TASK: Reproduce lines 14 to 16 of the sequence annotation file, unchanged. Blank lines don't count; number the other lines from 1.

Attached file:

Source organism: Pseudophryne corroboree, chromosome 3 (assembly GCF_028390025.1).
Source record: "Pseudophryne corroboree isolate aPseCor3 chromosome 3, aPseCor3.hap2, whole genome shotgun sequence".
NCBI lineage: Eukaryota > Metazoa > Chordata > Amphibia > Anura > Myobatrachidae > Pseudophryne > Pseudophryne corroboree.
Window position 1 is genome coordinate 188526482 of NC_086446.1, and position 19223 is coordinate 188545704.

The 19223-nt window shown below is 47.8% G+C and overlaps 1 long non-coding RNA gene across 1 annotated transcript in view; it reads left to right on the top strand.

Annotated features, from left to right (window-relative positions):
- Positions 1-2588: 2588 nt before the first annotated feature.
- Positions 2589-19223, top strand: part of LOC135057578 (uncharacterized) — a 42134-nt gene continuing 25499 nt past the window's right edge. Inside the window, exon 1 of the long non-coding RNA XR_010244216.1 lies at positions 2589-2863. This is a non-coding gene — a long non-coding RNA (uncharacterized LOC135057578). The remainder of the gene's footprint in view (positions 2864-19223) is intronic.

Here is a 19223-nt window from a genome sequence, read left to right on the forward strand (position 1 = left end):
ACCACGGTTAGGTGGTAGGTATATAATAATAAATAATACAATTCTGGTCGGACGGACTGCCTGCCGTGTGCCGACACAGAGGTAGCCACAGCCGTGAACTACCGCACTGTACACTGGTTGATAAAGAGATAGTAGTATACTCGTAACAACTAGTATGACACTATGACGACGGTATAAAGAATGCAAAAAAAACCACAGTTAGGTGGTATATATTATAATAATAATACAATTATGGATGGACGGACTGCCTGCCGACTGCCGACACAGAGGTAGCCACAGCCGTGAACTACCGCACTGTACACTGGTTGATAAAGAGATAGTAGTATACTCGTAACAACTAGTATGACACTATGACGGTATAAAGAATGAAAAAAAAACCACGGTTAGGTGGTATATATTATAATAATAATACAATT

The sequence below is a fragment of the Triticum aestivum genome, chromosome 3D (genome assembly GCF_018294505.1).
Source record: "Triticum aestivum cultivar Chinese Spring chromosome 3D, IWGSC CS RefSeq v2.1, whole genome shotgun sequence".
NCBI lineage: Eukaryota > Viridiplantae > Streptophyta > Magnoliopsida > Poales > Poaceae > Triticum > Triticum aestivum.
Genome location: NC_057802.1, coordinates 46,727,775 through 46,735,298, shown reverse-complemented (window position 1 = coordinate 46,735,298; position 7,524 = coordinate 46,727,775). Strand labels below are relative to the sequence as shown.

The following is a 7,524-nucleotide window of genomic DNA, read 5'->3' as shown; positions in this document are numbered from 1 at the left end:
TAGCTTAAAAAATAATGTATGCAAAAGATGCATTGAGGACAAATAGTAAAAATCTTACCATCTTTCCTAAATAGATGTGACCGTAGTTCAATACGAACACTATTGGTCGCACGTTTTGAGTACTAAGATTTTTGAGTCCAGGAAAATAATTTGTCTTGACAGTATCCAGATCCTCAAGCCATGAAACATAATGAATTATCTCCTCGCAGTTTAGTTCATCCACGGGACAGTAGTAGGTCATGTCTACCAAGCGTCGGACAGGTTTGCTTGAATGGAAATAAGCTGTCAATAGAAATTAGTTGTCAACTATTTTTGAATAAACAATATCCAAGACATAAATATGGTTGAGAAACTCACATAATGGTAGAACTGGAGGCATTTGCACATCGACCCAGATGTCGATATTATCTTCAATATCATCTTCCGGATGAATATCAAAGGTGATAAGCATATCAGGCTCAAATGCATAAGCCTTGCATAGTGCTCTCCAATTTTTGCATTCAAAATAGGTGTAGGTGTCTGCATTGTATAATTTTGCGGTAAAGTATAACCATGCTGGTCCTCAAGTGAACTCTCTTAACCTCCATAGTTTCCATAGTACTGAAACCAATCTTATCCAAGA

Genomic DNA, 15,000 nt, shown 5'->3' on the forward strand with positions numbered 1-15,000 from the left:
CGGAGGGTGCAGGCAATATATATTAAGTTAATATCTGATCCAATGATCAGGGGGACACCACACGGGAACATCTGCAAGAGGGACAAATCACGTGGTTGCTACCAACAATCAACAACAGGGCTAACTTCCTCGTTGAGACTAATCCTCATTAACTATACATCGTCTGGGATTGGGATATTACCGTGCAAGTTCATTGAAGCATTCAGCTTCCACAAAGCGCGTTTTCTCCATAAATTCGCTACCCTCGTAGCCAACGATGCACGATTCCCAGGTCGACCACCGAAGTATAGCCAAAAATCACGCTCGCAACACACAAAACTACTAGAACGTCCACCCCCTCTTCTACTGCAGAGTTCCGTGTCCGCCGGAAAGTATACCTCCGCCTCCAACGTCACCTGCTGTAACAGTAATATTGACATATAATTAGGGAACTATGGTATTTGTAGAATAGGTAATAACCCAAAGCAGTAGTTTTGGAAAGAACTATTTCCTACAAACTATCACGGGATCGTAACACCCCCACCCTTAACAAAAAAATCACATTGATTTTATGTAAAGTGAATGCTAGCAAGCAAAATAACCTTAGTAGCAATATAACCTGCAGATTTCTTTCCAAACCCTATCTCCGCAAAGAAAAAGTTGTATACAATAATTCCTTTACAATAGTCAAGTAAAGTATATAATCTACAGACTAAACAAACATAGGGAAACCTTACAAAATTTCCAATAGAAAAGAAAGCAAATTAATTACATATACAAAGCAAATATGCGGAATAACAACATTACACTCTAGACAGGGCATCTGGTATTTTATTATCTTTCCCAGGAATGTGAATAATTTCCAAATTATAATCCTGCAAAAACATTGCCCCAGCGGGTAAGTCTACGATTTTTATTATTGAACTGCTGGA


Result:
Genome location: NC_057802.1, coordinates 46,727,775 through 46,735,298, shown reverse-complemented (window position 1 = coordinate 46,735,298; position 7,524 = coordinate 46,727,775). Strand labels below are relative to the sequence as shown.

The following is a 7,524-nucleotide window of genomic DNA, read 5'->3' as shown; positions in this document are numbered from 1 at the left end:
TAGCTTAAAAAATAATGTATGCAAAAGATGCATTGAGGACAAATAGTAAAAATCTTACCATCTTTCCTAAATAGATGTGACCGTAGTTCAATACGAACACTATTGGTCGCACGTTTTGAGTACTAAGATTTTTGAGTCCAGGAAAATAATTTGTCTTGACAGTATCCAGATCCTCAAGCCATGAAACATAATGAATTATCTCCTCGCAGTTTAGTTCATCCACGGGACAGTAGTAGGTCATGTCTACCAAGCGTCGGACAGGTTTGCTTGAATGGAAATAAGCTGTCAATAGAAATTAGTTGTCAACTATTTTTGAATAAACAATATCCAAGACATAAATATGGTTGAGAAACTCACATAATGGTAGAACTGGAGGCATTTGCACATCGACCCAGATGTCGATATTATCTTCAATATCATCTTCCGGATGAATATCAAAGGTGATAAGCATATCAGGCTCAAATGCATAAGCCTTGCATAGTGCTCTCCAATTTTTGCATTCAAAATAGGTGTAGGTGTCTGCATTGTATAATTTTGCGGTAAAGTATAACCATGCTGGTCCTCAAGTGAACTCTCTTAACCTCCATAGTTTCCATAGTACTGAAACCAATCTTATCCAAGA